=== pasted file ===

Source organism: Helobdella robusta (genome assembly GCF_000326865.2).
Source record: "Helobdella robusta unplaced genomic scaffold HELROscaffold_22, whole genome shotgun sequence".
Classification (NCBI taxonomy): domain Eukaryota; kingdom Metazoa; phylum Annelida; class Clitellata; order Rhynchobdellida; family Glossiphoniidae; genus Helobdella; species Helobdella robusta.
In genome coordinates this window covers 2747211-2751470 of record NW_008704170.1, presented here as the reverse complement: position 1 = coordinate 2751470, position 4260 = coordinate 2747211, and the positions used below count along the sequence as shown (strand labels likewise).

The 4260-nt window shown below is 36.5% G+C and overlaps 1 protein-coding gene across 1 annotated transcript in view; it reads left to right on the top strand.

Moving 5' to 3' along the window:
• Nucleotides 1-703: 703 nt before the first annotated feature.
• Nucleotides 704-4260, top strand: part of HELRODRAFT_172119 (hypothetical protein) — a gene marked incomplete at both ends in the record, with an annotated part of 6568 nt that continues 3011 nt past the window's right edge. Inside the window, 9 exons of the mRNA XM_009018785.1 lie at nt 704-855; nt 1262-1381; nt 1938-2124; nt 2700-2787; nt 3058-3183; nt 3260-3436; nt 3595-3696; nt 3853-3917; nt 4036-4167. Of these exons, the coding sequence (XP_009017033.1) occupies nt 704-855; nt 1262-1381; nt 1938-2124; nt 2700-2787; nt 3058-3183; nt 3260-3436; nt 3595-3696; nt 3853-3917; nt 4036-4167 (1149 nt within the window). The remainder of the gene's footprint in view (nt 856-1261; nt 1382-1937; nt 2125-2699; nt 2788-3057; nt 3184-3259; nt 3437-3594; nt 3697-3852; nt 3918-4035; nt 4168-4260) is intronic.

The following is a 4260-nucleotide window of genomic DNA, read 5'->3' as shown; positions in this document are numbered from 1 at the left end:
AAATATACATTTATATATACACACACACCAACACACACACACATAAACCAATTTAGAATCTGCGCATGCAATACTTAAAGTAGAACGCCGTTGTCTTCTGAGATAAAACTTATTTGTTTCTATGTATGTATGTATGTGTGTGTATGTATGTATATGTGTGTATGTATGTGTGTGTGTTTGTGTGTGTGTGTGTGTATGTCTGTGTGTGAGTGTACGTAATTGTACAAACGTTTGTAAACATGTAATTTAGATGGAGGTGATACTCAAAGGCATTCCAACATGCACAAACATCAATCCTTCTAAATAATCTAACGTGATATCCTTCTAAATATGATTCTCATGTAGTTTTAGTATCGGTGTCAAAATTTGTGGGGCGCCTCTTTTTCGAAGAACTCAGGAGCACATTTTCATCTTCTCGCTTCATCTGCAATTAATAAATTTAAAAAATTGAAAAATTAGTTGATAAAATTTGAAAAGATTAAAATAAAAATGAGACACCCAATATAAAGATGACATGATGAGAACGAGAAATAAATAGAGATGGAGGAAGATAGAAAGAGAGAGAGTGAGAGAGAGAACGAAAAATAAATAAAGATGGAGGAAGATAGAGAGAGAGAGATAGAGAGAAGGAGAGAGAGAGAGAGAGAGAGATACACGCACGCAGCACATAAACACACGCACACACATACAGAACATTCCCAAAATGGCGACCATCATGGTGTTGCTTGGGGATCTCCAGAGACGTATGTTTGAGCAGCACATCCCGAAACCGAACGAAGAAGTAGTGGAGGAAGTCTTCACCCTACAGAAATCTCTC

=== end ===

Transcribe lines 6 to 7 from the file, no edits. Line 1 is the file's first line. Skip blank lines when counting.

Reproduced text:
Moving 5' to 3' along the window:
• Nucleotides 1-703: 703 nt before the first annotated feature.